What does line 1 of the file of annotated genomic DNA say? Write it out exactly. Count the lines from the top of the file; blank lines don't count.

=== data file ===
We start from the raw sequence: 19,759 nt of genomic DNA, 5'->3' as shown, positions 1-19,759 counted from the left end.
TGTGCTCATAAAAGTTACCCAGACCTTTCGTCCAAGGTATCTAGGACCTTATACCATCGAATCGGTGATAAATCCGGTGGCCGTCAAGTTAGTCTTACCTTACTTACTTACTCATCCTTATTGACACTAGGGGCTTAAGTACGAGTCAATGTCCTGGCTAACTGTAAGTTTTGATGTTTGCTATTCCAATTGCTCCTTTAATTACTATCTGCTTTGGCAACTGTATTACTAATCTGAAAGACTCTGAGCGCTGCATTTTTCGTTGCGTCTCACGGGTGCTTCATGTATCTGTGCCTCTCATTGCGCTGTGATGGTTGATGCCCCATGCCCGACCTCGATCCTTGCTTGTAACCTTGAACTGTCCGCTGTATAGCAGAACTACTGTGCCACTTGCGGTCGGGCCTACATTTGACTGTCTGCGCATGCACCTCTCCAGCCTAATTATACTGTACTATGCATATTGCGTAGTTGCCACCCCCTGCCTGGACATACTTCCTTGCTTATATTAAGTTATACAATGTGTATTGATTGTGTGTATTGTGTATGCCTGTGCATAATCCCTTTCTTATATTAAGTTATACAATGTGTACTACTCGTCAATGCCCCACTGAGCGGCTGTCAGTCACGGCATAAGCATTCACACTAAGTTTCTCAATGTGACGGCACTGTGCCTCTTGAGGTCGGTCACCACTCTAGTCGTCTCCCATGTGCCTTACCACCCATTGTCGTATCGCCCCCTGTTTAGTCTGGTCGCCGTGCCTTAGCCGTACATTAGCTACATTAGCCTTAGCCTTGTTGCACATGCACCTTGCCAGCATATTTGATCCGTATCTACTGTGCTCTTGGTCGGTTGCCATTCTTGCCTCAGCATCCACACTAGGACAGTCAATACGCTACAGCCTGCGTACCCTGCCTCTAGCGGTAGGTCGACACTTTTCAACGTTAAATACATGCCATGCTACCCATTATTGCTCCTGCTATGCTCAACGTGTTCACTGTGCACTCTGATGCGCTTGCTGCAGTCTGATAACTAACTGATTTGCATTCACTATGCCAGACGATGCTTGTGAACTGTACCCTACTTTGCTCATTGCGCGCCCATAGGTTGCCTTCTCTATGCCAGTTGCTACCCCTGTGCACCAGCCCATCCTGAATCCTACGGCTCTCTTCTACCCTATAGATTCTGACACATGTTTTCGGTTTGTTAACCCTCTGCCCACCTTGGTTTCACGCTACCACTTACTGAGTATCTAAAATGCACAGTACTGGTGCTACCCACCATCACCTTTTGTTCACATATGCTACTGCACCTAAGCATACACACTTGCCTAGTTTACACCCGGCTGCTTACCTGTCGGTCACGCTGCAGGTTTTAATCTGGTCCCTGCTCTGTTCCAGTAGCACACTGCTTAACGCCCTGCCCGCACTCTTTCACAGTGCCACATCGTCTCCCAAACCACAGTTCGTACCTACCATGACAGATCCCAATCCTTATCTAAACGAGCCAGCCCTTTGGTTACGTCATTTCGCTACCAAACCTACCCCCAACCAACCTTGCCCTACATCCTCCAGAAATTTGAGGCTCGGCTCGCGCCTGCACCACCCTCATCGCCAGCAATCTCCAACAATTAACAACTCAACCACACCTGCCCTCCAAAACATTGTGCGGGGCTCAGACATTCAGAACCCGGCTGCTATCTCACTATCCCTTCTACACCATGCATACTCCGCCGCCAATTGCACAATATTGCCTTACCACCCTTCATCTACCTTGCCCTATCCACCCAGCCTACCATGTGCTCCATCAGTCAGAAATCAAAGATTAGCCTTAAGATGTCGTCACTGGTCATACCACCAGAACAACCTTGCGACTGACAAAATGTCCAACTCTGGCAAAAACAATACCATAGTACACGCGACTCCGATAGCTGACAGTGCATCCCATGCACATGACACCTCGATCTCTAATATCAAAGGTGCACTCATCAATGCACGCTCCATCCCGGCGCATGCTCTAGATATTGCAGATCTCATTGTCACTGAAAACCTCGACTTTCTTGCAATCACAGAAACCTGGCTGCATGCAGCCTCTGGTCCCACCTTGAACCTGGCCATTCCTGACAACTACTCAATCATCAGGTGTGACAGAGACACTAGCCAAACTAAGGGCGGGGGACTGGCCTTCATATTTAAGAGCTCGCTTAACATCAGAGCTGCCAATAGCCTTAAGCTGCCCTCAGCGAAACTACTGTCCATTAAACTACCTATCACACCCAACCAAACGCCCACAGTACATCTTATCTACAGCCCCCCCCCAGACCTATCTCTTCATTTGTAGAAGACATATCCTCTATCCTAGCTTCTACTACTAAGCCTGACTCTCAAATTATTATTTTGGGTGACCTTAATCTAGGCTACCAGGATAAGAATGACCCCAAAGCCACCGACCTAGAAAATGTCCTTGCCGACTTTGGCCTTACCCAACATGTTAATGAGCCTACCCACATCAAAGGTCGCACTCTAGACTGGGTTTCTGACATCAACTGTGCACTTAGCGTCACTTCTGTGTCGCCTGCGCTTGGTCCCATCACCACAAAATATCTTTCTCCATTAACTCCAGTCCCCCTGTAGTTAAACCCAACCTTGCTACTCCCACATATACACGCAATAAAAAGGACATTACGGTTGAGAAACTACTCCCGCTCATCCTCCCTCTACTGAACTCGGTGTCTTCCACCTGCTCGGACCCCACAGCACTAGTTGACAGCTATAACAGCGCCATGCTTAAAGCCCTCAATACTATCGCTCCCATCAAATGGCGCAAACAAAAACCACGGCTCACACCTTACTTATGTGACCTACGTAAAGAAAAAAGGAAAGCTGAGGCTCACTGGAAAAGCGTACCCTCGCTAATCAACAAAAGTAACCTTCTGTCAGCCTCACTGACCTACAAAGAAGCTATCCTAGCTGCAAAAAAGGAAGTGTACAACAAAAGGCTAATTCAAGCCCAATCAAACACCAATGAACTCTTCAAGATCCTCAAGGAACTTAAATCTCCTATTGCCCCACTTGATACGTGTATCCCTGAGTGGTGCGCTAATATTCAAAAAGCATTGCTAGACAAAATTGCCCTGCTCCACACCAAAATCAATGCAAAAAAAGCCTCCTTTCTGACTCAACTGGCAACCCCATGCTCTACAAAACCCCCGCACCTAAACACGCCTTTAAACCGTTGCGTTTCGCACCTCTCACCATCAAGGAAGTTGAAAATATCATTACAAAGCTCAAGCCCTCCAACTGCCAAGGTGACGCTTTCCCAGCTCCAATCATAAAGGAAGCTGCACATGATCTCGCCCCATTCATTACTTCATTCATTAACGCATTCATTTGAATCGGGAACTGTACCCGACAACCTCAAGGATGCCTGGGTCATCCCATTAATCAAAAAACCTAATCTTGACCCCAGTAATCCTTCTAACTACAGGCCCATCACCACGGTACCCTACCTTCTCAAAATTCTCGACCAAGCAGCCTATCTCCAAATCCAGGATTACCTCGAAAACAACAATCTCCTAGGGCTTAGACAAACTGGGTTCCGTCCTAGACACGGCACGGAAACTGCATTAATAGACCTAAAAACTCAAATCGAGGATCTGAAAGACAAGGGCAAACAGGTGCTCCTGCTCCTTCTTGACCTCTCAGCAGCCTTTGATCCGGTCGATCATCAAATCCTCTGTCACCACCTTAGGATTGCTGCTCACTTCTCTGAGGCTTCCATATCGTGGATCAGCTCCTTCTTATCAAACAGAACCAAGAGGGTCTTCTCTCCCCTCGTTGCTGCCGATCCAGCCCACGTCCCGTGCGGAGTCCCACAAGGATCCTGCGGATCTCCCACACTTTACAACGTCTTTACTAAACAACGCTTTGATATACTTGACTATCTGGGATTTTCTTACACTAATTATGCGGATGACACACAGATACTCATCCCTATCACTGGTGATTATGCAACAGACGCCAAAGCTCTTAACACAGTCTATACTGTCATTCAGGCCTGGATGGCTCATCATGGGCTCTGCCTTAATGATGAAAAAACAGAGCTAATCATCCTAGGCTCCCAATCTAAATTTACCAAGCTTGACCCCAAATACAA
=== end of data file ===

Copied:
We start from the raw sequence: 19,759 nt of genomic DNA, 5'->3' as shown, positions 1-19,759 counted from the left end.